The car charges via a lidded port above the front grille. But while it connects to an AC charging port via a standard seven-pin charging cable, it’s compatible with DC rapid chargers via a Chademo-type connection, which is becoming less and less common at UK fast charging stations (adaptor cables converting to the more common CCS Type 2 can be bought separately). DC charging is possible at speeds of up to 50kW only – another relatively poor showing compared with key rivals.


nissan leaf 2024 09 dash

There’s a certain simplicity to the interior layout of the Leaf that those frustrated by the car industry’s fixation with touchscreen technology might just embrace. 

There’s a clear sense of antiquation too, of course, and a certain plainness and monochrome drabness about the mouldings and materials used that fails to invite you in or appeal much to your senses, like the cabin of the Cupra Born or Hyundai Kona Electric might.

The trick to realise is where, if anywhere, the Leaf is likely to find its buyers in what remains of its lifecycle: not among those who can afford richer-looking and -feeling alternatives but as a cut-price rival to Chinese-made EVs like the MG 4 EV, BYD Dolphin and GWM Ora 03. Next to cars like those, there’s a certain reassurance and solace to be found in a dependable known quantity of an interior like the Leaf’s, from a company like Nissan, which has been majoring on sensible cabin designs for generations.

The driving position is improved but still feels oddly perched (because you’re sitting, even up front, directly above the battery) and still lacks a bit of longitudinal seat travel for longer-legged drivers, and telescopic steering column adjustment also.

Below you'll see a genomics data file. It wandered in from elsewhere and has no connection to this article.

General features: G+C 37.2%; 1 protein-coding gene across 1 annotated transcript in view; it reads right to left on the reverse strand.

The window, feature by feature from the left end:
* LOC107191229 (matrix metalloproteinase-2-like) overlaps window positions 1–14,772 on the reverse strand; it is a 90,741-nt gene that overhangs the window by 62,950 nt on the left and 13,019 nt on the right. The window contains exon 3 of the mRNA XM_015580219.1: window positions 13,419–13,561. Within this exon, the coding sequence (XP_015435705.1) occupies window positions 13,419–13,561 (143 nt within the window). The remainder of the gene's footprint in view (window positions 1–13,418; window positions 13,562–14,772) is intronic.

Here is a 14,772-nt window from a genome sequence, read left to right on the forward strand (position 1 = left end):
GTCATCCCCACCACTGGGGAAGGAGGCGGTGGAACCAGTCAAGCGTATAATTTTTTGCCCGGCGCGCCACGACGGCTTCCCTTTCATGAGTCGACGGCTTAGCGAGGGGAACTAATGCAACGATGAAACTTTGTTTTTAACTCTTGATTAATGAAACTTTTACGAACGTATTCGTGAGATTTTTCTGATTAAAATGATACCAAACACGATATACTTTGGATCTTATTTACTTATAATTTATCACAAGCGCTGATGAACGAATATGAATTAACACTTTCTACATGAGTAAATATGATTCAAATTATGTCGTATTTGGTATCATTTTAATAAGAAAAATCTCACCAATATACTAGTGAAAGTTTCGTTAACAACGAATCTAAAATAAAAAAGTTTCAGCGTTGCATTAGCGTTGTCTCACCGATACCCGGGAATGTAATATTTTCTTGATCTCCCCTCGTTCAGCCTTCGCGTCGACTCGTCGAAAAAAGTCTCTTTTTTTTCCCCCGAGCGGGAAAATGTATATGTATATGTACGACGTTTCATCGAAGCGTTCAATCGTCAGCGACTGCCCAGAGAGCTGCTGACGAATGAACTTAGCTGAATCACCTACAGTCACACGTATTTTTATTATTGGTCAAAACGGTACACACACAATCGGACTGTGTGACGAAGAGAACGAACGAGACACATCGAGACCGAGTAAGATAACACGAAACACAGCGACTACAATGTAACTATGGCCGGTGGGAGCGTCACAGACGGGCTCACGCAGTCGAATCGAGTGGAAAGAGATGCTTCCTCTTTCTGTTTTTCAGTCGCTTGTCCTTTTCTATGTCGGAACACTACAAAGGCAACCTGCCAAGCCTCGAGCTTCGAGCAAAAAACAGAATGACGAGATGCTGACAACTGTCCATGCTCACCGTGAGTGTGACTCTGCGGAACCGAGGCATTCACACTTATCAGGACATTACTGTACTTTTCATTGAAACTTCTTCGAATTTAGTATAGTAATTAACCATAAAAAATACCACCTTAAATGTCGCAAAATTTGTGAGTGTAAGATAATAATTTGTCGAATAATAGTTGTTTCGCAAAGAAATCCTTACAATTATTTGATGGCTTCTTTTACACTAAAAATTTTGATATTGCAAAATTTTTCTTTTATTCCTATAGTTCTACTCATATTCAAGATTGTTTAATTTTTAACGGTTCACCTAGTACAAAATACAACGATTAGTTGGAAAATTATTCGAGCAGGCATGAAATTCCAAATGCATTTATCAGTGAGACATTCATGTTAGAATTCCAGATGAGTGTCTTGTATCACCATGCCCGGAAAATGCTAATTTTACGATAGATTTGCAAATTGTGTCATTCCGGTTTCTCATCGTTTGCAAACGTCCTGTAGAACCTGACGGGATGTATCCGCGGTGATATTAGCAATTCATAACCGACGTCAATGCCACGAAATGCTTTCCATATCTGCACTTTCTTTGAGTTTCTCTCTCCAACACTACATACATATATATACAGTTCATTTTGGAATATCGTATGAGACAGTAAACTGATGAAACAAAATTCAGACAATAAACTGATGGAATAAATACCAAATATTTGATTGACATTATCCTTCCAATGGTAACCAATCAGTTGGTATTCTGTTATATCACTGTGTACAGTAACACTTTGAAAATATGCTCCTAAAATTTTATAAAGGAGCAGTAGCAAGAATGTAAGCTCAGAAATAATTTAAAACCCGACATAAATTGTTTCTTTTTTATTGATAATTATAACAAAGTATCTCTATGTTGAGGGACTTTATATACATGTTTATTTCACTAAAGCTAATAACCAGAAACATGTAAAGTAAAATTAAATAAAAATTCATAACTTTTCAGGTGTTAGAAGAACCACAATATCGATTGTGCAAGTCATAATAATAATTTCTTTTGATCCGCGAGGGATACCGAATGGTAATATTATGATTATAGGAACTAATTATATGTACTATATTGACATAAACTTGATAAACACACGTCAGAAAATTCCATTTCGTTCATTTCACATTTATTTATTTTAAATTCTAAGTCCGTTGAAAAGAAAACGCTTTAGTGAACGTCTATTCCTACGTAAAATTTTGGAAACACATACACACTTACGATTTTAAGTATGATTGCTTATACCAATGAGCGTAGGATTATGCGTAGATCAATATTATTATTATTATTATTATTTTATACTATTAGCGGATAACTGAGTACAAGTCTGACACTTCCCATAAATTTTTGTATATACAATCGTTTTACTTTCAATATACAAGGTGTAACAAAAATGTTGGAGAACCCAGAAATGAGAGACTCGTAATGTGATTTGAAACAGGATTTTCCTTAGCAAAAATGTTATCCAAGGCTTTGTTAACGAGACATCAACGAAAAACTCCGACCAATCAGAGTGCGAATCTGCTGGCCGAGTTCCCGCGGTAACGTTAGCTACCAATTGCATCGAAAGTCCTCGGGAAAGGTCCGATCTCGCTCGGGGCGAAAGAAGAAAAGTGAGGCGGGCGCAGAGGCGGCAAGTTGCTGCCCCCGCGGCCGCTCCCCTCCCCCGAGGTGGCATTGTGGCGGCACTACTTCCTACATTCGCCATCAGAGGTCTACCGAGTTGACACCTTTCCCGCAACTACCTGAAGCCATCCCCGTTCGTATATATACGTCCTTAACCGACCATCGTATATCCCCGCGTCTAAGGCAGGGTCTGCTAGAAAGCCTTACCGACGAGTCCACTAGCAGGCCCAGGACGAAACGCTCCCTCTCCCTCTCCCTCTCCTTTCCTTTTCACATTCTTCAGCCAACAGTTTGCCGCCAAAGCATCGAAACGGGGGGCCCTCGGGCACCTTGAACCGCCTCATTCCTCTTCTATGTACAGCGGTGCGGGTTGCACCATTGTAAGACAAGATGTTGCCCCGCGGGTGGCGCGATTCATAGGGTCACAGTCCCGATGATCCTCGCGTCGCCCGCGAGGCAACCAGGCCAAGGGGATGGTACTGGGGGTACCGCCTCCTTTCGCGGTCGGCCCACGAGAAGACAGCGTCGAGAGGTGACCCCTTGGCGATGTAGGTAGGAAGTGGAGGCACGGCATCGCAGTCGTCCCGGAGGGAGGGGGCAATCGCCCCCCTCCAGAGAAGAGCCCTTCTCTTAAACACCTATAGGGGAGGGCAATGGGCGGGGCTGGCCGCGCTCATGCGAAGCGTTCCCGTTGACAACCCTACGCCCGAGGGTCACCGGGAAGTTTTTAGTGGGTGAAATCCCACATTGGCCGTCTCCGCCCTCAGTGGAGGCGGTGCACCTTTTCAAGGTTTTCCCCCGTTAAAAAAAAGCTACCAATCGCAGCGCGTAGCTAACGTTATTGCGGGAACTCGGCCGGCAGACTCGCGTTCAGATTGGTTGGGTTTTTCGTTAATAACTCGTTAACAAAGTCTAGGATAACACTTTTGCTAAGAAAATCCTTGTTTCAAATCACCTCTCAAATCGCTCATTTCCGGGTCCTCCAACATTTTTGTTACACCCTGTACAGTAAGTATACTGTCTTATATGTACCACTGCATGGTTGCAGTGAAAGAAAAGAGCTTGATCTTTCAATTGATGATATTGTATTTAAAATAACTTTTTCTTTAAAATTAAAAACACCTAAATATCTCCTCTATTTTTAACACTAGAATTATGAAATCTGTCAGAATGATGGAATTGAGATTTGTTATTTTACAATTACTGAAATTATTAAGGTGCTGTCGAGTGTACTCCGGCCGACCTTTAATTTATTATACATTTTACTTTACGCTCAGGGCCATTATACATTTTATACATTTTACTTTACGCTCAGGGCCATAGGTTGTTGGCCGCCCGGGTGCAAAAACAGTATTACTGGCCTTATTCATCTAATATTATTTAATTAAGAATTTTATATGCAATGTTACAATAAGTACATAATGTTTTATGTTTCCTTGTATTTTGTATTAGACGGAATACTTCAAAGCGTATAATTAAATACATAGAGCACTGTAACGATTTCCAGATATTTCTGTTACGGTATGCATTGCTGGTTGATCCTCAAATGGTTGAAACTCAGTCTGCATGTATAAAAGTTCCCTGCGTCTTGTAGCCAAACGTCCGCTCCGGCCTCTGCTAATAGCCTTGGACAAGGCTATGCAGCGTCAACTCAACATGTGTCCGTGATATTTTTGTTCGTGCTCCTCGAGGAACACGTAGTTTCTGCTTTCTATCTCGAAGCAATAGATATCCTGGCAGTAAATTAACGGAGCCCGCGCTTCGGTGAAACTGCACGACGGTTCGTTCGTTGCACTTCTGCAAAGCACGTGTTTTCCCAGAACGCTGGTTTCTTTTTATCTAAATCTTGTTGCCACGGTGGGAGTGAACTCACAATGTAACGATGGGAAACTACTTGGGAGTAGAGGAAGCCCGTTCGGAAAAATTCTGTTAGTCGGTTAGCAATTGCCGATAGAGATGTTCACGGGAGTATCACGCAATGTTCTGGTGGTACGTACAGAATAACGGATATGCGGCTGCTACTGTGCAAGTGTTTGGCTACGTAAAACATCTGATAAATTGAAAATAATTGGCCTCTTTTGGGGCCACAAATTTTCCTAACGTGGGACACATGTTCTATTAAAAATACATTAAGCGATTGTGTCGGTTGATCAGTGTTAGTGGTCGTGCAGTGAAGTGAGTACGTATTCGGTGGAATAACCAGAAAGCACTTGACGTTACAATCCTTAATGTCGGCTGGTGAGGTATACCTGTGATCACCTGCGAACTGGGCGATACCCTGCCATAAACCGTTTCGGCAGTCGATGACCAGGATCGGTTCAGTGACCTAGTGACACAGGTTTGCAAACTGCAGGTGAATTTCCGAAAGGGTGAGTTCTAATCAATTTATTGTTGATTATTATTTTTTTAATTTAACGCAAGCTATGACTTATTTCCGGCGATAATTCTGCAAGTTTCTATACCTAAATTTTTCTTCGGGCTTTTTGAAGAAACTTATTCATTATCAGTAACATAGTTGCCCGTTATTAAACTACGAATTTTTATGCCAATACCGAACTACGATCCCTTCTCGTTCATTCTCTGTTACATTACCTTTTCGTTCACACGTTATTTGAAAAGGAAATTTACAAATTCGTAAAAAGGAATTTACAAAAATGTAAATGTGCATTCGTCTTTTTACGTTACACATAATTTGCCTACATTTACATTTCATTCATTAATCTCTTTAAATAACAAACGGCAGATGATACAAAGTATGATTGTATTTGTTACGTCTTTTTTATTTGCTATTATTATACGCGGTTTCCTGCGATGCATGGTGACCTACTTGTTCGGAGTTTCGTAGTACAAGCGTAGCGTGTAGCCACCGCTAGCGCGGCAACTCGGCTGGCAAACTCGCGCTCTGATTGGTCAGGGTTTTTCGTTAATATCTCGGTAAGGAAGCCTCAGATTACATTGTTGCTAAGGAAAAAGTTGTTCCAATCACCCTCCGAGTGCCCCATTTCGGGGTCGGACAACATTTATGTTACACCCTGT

Perceived cabin quality’s a shade improved over the 2011-2017 Nissan Leaf, although it was never really good enough for the prices being asked for upper-tier versions of this car a few years ago. In 2024, for less than £30,000, it’s passable - but no better.

In front of the driver, in the case of our Shiro-spec test car, was a half-digital, half-analogue instrument binnacle with a clock-style speedo and a screen-style drive/trip computer. The infotainment is a smallish 7.0in touchscreen system with quite basic-looking graphics and physical shortcut buttons around its margin. There’s a physical button console for heating and ventilation just below, as well as fairly chunky physical switches and knobs for drive selection, electronic handbrake activation and start/stop.

In the back seats, there’s space for smaller adults and younger teenagers, but both head and leg room are a little too limited for larger occupants. Here, both the 4 EV and ID 3 are more spacious.

Boot space is more impressive, at 385 litres under the parcel shelf, and Nissan provides some handy retention nets in which to keep your charging cable tidy.


nissan leaf 2024 20 chagring port

The Leaf’s performance level itself might have been enough to draw a few customers in during the middle part of the last decade, when a sub-8.0sec 0-62mph felt like the mark of a quietly sporting hatchback. Today, next to plenty of electric rivals that manage it in little more than 5.0sec, it’s a little bit unremarkable in itself, although more than sufficient to make for an easy and assured driving experience whether you’re in town or out of it.